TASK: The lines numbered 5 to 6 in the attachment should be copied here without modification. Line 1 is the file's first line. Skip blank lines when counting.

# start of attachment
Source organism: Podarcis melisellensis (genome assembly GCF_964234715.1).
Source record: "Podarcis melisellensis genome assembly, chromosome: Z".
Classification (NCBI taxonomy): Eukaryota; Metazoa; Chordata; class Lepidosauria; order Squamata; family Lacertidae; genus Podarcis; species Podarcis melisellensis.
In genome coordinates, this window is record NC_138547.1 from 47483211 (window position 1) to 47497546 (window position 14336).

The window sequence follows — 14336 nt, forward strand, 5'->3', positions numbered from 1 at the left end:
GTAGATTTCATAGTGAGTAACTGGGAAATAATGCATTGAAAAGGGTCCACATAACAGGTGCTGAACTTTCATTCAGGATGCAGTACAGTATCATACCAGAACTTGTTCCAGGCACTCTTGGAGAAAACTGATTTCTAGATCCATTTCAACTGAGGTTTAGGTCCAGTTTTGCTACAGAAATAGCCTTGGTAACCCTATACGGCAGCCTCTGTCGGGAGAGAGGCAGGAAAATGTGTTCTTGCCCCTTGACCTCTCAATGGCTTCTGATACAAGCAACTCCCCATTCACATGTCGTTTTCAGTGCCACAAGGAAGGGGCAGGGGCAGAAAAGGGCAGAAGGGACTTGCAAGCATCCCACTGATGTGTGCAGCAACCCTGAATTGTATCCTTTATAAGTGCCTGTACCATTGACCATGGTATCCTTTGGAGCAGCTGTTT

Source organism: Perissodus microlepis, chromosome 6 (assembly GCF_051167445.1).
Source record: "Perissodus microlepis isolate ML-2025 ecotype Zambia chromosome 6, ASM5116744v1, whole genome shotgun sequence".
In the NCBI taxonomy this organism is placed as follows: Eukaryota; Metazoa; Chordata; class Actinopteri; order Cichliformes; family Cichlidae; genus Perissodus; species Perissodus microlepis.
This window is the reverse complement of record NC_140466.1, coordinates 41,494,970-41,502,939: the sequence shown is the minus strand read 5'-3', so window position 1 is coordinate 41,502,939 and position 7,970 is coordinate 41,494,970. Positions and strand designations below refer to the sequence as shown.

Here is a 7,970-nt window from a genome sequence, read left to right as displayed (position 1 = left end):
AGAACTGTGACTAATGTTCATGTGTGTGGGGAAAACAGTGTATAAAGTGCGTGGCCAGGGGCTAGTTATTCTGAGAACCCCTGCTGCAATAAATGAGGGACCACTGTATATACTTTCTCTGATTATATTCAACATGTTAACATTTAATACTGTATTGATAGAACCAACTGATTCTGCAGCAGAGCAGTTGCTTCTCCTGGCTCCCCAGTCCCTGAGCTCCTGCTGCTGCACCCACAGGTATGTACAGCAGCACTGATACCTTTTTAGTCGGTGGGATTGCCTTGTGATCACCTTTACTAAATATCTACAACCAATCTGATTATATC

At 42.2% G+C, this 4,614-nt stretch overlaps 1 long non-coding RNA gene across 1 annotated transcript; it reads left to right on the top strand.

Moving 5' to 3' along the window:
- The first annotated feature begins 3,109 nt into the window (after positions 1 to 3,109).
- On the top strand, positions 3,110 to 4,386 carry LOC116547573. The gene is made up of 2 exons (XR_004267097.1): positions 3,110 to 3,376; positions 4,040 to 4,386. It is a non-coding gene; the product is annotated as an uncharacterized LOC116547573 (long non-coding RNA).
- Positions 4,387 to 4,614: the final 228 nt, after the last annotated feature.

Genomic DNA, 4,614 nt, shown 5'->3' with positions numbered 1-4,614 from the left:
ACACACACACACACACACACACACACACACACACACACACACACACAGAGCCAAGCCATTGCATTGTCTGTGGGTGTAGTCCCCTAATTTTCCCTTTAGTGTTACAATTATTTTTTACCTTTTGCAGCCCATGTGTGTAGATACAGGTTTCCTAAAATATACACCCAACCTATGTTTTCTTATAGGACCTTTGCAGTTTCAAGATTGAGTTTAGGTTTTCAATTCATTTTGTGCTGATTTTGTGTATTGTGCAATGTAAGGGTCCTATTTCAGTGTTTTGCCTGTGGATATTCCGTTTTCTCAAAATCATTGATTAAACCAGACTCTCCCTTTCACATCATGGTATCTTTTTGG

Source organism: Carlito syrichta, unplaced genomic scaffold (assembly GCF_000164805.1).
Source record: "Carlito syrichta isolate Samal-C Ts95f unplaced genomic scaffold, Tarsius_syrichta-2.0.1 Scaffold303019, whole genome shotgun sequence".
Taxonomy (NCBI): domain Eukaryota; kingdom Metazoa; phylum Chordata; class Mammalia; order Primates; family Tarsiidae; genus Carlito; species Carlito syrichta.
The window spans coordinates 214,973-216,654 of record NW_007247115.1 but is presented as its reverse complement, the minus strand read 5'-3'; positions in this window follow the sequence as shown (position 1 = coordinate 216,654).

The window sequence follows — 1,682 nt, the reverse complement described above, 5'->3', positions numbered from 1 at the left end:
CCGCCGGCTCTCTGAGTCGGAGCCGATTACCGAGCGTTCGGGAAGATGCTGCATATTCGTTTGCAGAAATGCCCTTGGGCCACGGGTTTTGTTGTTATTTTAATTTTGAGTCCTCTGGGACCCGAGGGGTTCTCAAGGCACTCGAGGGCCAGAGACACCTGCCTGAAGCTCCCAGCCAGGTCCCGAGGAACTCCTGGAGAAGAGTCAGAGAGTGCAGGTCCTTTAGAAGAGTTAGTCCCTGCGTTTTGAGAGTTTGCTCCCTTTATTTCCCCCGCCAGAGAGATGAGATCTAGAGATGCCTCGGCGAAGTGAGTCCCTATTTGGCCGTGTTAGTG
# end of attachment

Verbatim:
The window sequence follows — 14336 nt, forward strand, 5'->3', positions numbered from 1 at the left end:
GTAGATTTCATAGTGAGTAACTGGGAAATAATGCATTGAAAAGGGTCCACATAACAGGTGCTGAACTTTCATTCAGGATGCAGTACAGTATCATACCAGAACTTGTTCCAGGCACTCTTGGAGAAAACTGATTTCTAGATCCATTTCAACTGAGGTTTAGGTCCAGTTTTGCTACAGAAATAGCCTTGGTAACCCTATACGGCAGCCTCTGTCGGGAGAGAGGCAGGAAAATGTGTTCTTGCCCCTTGACCTCTCAATGGCTTCTGATACAAGCAACTCCCCATTCACATGTCGTTTTCAGTGCCACAAGGAAGGGGCAGGGGCAGAAAAGGGCAGAAGGGACTTGCAAGCATCCCACTGATGTGTGCAGCAACCCTGAATTGTATCCTTTATAAGTGCCTGTACCATTGACCATGGTATCCTTTGGAGCAGCTGTTT